When it comes to U.S. citizens, due process and judicial process are one and the same. The Administration’s position on this is astonishing, and it makes any past criticism of water-boarding and Iraq by the Dems border on lunacy. Here, you have the Attorney General, a guy appointed by the President, abolishing the Constitutional requirement of due process, not to mention mountains of laws and decades of Supreme Court case law, all by himself. There’s been no vote; no legislative process. Just one man’s ideas.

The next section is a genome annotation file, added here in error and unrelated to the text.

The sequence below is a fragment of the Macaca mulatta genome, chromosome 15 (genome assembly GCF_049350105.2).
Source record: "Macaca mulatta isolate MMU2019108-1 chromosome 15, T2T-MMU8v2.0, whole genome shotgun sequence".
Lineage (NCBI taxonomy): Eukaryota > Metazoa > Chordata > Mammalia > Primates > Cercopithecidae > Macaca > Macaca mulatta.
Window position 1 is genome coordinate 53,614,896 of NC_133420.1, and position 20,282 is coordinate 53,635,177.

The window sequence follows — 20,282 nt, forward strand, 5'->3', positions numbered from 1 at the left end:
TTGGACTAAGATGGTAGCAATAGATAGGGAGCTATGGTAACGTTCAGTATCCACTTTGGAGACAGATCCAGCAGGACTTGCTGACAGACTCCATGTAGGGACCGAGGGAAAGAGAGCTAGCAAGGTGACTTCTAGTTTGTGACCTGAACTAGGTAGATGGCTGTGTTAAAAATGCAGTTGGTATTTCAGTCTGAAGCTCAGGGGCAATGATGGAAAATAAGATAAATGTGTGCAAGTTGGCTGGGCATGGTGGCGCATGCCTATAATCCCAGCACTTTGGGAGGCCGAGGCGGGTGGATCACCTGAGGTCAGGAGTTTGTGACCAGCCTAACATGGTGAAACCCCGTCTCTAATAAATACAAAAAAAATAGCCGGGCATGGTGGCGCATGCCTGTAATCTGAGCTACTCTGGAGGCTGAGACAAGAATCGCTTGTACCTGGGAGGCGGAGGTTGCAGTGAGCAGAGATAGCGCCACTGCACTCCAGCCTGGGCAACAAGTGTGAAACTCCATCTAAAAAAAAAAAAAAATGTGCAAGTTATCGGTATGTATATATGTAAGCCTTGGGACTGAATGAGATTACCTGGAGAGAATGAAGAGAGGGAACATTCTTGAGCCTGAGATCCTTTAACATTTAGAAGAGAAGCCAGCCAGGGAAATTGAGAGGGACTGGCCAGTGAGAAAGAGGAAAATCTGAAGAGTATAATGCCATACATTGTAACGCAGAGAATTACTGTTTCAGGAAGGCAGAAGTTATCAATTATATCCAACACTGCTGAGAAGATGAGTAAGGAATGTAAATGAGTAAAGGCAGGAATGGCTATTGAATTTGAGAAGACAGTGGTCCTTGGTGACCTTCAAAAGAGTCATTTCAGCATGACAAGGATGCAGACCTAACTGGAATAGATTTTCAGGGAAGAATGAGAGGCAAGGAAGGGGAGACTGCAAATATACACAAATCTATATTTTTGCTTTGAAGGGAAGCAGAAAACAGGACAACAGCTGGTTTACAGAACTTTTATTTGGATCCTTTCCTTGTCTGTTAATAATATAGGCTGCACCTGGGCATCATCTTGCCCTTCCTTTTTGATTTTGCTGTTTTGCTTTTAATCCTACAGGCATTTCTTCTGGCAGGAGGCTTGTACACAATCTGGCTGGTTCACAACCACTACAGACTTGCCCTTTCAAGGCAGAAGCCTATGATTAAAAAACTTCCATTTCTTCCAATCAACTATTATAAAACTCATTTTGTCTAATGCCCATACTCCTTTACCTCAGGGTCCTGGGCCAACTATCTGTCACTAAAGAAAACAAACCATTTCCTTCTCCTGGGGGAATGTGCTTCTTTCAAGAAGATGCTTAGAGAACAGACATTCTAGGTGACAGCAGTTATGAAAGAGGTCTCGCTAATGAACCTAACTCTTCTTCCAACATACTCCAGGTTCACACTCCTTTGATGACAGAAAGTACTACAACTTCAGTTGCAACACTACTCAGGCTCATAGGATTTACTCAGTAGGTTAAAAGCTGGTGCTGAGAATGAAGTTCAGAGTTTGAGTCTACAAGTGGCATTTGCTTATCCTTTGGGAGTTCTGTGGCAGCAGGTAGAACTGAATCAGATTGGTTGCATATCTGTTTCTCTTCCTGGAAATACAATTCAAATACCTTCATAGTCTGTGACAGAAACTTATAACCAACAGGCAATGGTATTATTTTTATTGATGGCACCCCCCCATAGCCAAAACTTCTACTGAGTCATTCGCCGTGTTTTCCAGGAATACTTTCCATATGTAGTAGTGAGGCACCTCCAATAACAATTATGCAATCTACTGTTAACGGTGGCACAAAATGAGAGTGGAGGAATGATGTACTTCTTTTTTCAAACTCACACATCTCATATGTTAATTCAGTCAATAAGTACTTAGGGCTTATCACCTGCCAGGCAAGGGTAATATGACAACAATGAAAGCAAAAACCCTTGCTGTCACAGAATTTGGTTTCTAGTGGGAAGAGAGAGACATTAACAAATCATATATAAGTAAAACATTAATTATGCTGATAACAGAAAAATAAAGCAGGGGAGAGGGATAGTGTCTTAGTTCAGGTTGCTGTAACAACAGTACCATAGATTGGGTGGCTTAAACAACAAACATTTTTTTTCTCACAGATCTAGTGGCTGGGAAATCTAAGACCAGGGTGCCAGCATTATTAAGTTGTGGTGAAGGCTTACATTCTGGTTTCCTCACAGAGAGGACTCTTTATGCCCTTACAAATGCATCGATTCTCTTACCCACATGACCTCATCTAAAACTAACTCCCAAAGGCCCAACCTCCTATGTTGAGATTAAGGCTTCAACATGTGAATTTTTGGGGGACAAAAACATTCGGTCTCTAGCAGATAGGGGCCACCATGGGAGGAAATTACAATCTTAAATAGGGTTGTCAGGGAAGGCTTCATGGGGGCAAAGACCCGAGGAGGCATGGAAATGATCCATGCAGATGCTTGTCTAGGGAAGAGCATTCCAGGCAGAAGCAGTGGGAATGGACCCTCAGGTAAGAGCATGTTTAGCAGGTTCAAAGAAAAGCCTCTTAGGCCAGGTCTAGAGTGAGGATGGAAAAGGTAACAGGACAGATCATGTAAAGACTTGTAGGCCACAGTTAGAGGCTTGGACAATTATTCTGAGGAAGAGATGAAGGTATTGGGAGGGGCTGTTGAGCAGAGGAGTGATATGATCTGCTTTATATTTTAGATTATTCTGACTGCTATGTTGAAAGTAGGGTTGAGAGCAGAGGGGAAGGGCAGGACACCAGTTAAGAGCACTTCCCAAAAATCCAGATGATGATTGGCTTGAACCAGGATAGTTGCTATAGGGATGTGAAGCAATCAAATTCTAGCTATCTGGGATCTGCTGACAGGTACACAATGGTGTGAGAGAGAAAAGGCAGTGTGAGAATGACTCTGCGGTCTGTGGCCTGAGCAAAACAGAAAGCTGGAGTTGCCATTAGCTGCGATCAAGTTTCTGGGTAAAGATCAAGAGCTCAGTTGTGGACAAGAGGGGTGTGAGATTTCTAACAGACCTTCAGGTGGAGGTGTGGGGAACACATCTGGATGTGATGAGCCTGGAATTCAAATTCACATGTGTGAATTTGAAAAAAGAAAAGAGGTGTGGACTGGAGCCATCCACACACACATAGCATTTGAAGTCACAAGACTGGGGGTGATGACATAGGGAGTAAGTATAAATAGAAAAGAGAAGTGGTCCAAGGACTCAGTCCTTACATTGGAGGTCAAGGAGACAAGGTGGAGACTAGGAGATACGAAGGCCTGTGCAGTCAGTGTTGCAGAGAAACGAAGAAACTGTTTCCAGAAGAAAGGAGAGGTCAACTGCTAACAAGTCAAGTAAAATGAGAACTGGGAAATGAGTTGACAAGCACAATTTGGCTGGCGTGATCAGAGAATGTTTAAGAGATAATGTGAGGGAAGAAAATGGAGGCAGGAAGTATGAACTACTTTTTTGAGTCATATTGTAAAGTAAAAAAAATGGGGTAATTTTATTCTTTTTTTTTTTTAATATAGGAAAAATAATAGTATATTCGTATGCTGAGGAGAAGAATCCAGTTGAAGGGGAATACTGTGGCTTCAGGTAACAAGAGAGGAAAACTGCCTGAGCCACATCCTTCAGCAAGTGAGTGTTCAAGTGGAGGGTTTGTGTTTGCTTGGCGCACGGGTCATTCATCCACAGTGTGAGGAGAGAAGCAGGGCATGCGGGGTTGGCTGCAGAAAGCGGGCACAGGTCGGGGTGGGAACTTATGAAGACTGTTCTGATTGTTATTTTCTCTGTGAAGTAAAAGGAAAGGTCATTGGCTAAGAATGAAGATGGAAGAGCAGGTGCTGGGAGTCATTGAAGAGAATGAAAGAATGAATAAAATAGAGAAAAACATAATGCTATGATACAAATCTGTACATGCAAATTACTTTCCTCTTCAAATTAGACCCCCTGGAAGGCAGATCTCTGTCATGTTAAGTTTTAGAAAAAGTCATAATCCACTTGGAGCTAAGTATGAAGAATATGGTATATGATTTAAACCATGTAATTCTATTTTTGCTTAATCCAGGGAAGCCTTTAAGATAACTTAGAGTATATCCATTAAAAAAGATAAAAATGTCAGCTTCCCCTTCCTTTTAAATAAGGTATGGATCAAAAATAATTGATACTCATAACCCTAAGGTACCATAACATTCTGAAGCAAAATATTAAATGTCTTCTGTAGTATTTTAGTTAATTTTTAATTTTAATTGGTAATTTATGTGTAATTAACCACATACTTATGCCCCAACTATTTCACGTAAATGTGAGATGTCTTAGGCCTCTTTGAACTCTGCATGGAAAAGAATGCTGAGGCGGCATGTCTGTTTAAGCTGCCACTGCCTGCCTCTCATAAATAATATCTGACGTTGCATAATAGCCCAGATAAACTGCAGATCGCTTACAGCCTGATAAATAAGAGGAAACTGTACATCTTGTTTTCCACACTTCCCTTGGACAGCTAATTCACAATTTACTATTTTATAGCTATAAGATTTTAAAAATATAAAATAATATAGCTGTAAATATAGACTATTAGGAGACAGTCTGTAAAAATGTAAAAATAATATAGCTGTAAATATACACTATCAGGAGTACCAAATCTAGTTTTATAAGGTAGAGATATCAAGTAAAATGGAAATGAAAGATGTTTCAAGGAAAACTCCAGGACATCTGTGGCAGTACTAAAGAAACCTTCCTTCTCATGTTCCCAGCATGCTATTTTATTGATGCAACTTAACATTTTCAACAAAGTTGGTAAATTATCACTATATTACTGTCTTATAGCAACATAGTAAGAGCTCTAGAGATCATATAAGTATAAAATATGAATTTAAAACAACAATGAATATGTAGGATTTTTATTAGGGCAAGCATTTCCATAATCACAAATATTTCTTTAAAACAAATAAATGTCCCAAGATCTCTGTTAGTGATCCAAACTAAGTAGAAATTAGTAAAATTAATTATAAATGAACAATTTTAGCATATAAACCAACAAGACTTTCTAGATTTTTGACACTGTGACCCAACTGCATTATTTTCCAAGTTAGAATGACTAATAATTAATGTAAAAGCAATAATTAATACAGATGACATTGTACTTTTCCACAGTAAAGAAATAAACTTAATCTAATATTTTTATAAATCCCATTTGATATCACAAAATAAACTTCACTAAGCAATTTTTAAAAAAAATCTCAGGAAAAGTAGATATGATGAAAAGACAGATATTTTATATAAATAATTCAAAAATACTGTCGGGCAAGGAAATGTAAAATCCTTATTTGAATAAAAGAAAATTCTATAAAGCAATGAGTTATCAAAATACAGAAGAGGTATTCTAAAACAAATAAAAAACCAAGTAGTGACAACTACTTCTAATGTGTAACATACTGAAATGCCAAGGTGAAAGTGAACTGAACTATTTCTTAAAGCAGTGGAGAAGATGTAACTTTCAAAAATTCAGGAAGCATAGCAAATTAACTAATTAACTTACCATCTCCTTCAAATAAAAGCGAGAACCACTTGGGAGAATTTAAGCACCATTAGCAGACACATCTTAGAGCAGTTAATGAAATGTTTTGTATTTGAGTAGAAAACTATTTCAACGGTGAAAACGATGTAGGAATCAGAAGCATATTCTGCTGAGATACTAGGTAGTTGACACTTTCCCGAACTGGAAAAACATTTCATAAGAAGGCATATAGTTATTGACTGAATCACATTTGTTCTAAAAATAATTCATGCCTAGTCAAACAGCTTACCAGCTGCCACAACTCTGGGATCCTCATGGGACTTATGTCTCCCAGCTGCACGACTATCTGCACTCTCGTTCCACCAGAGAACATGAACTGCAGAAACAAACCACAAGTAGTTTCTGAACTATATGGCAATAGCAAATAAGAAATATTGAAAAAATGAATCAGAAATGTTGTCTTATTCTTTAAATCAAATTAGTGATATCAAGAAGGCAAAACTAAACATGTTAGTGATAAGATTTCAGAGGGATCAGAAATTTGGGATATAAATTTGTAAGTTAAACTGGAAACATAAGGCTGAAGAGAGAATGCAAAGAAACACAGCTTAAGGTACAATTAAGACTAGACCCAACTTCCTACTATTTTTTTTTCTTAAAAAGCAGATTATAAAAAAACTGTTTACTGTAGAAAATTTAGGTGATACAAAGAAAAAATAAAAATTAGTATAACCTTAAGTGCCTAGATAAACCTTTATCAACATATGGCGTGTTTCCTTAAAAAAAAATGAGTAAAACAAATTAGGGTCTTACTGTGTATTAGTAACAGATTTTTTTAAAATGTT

I’m not one of those people who likes calling the president a Nazi. It’s generally inaccurate and otherwise dilutes the point I’m trying to make. That being said, unilaterally changing laws to centralize more power in one person has been practiced by totalitarian dictators throughout history. Stalin murdered millions of his own people, simply because they disagreed with him. So did Hitler. And Pol Pot. The list goes on and on, and they all justified it by calling the exterminated “enemies of the state.”
Am I being extreme? Maybe. After all, the only reason you, the reader, probably hasn’t heard about Holder’s statements is because no one really thinks it could happen here. And maybe they’re right. Of course, once it begins happening, it’ll already be too late.